The words “empathy” and “technology” are not usually connected, or even used in the same sentence. One has to do with emotions and feelings, the other with zeroes and ones. But as healthcare stakeholders seek to tackle the industry’s biggest challenges – reducing costs while improving quality and outcomes – the most promising solutions are those that employ technology to shed light on all the factors impacting a person’s ability to manage and maintain a healthy lifestyle.
Empathy means putting yourself in someone else’s shoes, and understanding what is going on in that person’s life. Let’s imagine that you have diabetes and receive Medicaid, and you were just discharged from the hospital. Your care manager follows up with you by phone, reminding you to pick up your medication and avoid processed foods. Great, but you live in a high-crime area with limited infrastructure and transportation services. There are no drugstores or grocery stores in the neighborhood within safe walking distance to buy healthy food and fill your prescriptions. Even your community health clinic is too far to walk, with your chronic leg pain. What are you to do?
Population health management tools in use today are good at identifying high-risk patients and alerting care managers when there are gaps in care. But rarely do they go beyond the clinical data to help care managers understand what it’s really like to be that patient. We need to drive towards a future where technology leverages the social determinants of health alongside administrative, financial, and clinical information to close the gaps between patients and the resources they need.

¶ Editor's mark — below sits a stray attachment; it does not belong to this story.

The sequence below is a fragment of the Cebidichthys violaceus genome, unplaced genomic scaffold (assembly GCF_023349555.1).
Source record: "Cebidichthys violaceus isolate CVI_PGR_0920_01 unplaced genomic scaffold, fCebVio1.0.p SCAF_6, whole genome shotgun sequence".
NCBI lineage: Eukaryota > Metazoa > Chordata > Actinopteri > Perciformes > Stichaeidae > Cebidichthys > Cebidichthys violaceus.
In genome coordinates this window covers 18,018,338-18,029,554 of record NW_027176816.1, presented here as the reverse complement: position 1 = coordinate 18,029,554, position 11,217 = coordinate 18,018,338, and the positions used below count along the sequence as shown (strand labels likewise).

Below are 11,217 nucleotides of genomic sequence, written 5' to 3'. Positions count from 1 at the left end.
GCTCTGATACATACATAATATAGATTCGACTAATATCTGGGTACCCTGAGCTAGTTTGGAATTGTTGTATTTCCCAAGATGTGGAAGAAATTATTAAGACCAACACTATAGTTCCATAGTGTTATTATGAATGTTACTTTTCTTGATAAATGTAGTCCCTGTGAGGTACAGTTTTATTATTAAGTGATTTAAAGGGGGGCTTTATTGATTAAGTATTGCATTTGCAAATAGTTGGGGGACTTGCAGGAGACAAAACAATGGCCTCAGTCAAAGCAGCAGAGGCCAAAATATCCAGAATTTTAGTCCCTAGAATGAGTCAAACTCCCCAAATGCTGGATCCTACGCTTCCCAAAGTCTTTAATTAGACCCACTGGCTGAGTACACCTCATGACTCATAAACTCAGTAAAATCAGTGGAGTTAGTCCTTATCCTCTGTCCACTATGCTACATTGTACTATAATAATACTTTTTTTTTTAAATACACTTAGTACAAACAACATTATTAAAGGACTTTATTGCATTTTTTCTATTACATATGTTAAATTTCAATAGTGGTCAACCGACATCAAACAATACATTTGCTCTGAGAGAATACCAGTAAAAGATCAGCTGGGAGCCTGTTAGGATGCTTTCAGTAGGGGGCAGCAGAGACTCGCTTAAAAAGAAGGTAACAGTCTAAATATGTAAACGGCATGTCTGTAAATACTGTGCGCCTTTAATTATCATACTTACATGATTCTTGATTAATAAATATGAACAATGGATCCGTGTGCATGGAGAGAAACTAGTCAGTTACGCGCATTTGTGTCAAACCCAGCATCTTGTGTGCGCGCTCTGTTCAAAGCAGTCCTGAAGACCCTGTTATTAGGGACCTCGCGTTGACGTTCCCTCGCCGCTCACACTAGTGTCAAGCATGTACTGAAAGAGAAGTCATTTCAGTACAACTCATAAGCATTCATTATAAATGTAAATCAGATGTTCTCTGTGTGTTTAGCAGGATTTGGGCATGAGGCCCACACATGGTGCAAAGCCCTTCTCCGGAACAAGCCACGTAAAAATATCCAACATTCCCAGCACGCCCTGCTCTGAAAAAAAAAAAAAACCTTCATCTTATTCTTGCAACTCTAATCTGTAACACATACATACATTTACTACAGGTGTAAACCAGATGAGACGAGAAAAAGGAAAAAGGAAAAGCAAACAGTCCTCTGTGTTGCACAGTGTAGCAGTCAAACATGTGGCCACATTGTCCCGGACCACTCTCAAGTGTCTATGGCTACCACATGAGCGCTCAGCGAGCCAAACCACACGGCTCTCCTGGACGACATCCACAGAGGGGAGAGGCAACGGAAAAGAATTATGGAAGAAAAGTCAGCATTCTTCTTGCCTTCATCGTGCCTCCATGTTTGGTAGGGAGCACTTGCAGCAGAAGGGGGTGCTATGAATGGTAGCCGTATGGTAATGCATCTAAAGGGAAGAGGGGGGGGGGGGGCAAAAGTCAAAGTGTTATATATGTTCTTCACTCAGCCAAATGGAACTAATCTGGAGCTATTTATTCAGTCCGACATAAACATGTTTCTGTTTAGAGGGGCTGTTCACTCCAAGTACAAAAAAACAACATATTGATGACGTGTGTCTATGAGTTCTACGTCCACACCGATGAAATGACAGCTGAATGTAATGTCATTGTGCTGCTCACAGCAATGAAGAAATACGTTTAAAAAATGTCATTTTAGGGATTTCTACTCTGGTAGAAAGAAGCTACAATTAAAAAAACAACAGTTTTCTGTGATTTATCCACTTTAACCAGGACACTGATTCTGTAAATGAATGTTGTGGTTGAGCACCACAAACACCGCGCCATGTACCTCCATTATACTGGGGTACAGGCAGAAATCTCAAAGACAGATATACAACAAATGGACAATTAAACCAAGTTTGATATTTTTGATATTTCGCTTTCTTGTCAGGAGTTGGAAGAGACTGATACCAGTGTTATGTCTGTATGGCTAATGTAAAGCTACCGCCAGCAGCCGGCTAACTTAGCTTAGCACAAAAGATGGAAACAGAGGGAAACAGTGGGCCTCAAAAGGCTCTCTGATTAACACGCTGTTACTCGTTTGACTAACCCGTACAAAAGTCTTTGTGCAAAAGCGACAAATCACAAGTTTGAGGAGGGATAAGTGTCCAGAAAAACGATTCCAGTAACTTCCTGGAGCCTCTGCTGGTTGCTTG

Technology at its best can do what humans will never be able do as well – comb through mountains of data and distill it into meaningful, actionable information. Semantic systems in use today are capable of making inferences and revealing new insights from multiple data sources. These systems can point the way to more rational healthcare spending. What if, for example, instead of treating diseases that are caused by obesity and lack of exercise, we allocated resources to building safe walking paths in communities? What if instead of waiting for our diabetic member to end up back in the hospital, we brought a mobile produce van into the neighborhood? Or delivered medications directly to the home? These services may already be available, but unknown to those managing the member’s care plan.
In healthcare, as financial resources for programs like Medicaid shrink, the need for creative solutions to healthcare challenges that are endemic in poor communities has never been greater. Technology developed with empathy for patients and caregivers can help health plans and communities root out the persistent problems that keep people sick and drive healthcare costs to an unsustainable level.